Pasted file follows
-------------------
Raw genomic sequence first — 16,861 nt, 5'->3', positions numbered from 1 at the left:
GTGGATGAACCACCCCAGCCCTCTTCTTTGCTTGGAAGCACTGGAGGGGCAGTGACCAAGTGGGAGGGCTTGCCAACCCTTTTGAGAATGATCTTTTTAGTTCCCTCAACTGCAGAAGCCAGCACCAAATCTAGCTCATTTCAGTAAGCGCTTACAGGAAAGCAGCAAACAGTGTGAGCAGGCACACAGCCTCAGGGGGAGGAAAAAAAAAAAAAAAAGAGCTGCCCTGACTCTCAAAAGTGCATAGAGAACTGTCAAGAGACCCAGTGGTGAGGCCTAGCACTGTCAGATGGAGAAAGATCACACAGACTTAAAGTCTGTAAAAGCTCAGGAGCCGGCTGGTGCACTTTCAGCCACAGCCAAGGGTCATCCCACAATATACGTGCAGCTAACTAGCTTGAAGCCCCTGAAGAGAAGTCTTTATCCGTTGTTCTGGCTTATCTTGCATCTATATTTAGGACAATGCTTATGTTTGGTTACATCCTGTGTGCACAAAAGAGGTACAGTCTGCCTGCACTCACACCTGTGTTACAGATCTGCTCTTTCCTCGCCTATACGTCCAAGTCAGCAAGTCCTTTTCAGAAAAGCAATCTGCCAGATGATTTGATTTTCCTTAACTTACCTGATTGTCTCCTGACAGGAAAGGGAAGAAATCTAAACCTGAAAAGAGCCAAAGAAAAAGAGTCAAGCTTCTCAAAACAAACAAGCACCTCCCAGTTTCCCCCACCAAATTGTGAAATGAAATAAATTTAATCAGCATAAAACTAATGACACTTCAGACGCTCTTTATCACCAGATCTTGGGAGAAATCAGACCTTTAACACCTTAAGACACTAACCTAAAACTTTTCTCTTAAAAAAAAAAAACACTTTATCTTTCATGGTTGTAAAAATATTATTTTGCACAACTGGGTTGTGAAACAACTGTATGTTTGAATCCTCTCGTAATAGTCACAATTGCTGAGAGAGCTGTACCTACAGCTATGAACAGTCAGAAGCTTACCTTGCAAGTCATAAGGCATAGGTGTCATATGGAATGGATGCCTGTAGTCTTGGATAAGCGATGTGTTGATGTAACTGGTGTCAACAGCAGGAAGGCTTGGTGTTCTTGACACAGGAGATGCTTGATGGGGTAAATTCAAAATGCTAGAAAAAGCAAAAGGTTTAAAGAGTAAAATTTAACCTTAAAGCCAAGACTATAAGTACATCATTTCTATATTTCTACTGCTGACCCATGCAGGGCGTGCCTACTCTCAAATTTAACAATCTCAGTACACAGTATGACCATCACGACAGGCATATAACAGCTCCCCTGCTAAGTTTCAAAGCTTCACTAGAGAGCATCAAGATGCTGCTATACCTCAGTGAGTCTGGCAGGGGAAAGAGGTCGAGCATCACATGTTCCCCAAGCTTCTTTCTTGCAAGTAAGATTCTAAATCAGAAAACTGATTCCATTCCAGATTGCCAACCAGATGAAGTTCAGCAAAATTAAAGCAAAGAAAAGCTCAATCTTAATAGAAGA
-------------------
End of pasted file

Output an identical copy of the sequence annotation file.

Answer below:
Raw genomic sequence first — 16,861 nt, 5'->3', positions numbered from 1 at the left:
GTGGATGAACCACCCCAGCCCTCTTCTTTGCTTGGAAGCACTGGAGGGGCAGTGACCAAGTGGGAGGGCTTGCCAACCCTTTTGAGAATGATCTTTTTAGTTCCCTCAACTGCAGAAGCCAGCACCAAATCTAGCTCATTTCAGTAAGCGCTTACAGGAAAGCAGCAAACAGTGTGAGCAGGCACACAGCCTCAGGGGGAGGAAAAAAAAAAAAAAAAGAGCTGCCCTGACTCTCAAAAGTGCATAGAGAACTGTCAAGAGACCCAGTGGTGAGGCCTAGCACTGTCAGATGGAGAAAGATCACACAGACTTAAAGTCTGTAAAAGCTCAGGAGCCGGCTGGTGCACTTTCAGCCACAGCCAAGGGTCATCCCACAATATACGTGCAGCTAACTAGCTTGAAGCCCCTGAAGAGAAGTCTTTATCCGTTGTTCTGGCTTATCTTGCATCTATATTTAGGACAATGCTTATGTTTGGTTACATCCTGTGTGCACAAAAGAGGTACAGTCTGCCTGCACTCACACCTGTGTTACAGATCTGCTCTTTCCTCGCCTATACGTCCAAGTCAGCAAGTCCTTTTCAGAAAAGCAATCTGCCAGATGATTTGATTTTCCTTAACTTACCTGATTGTCTCCTGACAGGAAAGGGAAGAAATCTAAACCTGAAAAGAGCCAAAGAAAAAGAGTCAAGCTTCTCAAAACAAACAAGCACCTCCCAGTTTCCCCCACCAAATTGTGAAATGAAATAAATTTAATCAGCATAAAACTAATGACACTTCAGACGCTCTTTATCACCAGATCTTGGGAGAAATCAGACCTTTAACACCTTAAGACACTAACCTAAAACTTTTCTCTTAAAAAAAAAAAACACTTTATCTTTCATGGTTGTAAAAATATTATTTTGCACAACTGGGTTGTGAAACAACTGTATGTTTGAATCCTCTCGTAATAGTCACAATTGCTGAGAGAGCTGTACCTACAGCTATGAACAGTCAGAAGCTTACCTTGCAAGTCATAAGGCATAGGTGTCATATGGAATGGATGCCTGTAGTCTTGGATAAGCGATGTGTTGATGTAACTGGTGTCAACAGCAGGAAGGCTTGGTGTTCTTGACACAGGAGATGCTTGATGGGGTAAATTCAAAATGCTAGAAAAAGCAAAAGGTTTAAAGAGTAAAATTTAACCTTAAAGCCAAGACTATAAGTACATCATTTCTATATTTCTACTGCTGACCCATGCAGGGCGTGCCTACTCTCAAATTTAACAATCTCAGTACACAGTATGACCATCACGACAGGCATATAACAGCTCCCCTGCTAAGTTTCAAAGCTTCACTAGAGAGCATCAAGATGCTGCTATACCTCAGTGAGTCTGGCAGGGGAAAGAGGTCGAGCATCACATGTTCCCCAAGCTTCTTTCTTGCAAGTAAGATTCTAAATCAGAAAACTGATTCCATTCCAGATTGCCAACCAGATGAAGTTCAGCAAAATTAAAGCAAAGAAAAGCTCAATCTTAATAGAAGA